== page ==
A ceasefire between Russian-backed separatists and Ukrainian government forces "is being violated and its existence remains fragile," she said in a statement issued in The Hague.
"At this moment the situation is not stable enough to resume the investigation," the minister said after meeting her Malaysian counterpart Hishammuddin Hussein.
Malaysia Airlines flight MH17 crashed on July 17 between Amsterdam and Kuala Lumpur when it was struck by what investigators determined were numerous "high-energy objects" over territory held by pro-Moscow separatists, killing all 298 on board.
The findings released in an initial report by a Dutch-led team of air crash investigators on Tuesday appear to back up claims that the Boeing 777 was hit by an anti-aircraft missile.
Kiev and the West have accused separatists of shooting it down with a surface-to-air BUK missile supplied by Moscow.
Moscow and the rebels deny this and point the finger at Kiev.
Initially, forensic experts travelled to the crash site near the town of Grabove to collect body parts, but the search has been suspended for a month because of heavy fighting in the area.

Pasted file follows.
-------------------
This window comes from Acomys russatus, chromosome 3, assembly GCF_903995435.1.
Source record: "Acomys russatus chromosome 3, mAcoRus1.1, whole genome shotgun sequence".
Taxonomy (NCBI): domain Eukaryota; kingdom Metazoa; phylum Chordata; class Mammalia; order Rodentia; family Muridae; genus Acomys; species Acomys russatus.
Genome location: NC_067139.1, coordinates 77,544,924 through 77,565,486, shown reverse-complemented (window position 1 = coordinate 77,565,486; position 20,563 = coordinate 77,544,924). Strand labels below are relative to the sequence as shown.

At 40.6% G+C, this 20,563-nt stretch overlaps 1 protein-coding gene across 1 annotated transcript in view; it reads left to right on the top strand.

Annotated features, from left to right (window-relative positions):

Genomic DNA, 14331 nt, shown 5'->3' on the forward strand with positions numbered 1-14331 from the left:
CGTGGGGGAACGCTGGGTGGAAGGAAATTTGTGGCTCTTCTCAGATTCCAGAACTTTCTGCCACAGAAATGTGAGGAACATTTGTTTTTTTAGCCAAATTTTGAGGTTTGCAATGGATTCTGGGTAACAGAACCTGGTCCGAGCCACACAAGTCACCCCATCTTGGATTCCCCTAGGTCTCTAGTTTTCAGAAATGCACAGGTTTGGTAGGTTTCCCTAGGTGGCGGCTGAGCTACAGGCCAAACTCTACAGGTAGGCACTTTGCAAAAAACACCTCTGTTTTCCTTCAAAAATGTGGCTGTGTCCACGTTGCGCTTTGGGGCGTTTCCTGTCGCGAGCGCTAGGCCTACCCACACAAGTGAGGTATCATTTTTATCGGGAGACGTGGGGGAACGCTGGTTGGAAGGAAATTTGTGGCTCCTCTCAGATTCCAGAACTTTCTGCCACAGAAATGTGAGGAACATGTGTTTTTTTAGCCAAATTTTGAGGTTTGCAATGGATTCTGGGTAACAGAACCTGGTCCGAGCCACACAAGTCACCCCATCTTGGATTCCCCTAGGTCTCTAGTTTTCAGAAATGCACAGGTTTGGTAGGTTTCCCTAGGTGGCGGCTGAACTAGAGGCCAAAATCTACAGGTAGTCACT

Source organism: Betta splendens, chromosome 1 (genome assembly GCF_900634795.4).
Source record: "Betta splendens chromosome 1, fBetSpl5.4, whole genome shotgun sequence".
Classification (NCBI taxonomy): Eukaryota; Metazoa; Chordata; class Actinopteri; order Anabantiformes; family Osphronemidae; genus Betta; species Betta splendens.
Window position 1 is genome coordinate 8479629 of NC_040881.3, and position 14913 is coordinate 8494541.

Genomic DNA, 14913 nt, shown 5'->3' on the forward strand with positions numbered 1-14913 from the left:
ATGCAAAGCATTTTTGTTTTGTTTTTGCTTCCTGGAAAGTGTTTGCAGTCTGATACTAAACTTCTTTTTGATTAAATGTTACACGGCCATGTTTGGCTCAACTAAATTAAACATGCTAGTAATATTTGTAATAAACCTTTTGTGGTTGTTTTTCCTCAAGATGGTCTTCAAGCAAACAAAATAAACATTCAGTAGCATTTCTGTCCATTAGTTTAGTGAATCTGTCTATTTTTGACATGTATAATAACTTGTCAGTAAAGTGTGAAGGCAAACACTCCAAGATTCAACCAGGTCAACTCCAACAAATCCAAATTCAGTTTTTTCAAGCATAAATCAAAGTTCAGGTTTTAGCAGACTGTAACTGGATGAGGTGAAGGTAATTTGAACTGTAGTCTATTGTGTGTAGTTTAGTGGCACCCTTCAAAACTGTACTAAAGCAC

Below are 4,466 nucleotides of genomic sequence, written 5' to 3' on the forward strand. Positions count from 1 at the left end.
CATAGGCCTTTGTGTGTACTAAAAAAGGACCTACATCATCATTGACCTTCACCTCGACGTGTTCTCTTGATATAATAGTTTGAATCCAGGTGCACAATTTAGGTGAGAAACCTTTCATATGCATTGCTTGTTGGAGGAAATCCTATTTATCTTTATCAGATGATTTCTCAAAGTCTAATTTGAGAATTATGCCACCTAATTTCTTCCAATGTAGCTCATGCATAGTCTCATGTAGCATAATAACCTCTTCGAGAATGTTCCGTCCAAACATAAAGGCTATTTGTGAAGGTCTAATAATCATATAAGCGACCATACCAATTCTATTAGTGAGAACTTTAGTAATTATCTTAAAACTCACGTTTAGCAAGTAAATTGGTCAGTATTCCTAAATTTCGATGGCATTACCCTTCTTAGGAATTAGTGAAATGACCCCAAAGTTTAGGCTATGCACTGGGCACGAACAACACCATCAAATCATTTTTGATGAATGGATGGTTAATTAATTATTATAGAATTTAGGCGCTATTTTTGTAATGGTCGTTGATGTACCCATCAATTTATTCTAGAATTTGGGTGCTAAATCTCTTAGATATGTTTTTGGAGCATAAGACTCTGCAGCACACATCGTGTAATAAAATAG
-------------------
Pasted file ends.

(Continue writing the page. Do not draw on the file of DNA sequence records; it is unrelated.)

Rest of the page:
Forensic experts hope to return to the site if the ceasefire holds and before the onset of winter.
The ceasefire signed last Friday -- the first backed by both Kiev and Moscow since fighting erupted across Ukraines industrial heartland in April -- has so far held despite accusations of violations on both sides.
The Netherlands lost 193 citizens, Malaysia lost 43 and Australia 27.
So far 193 crash victims of the crash had been identified in total.
Hishammuddin in Moscow on Wednesday also called for experts to carry out a final search at the crash site.
"We are in agreement," Hennis-Plasschaert said after the meeting in The Hague.
"We still have people who are closely watching developments. As soon as we can, well return to the crash site together," she said.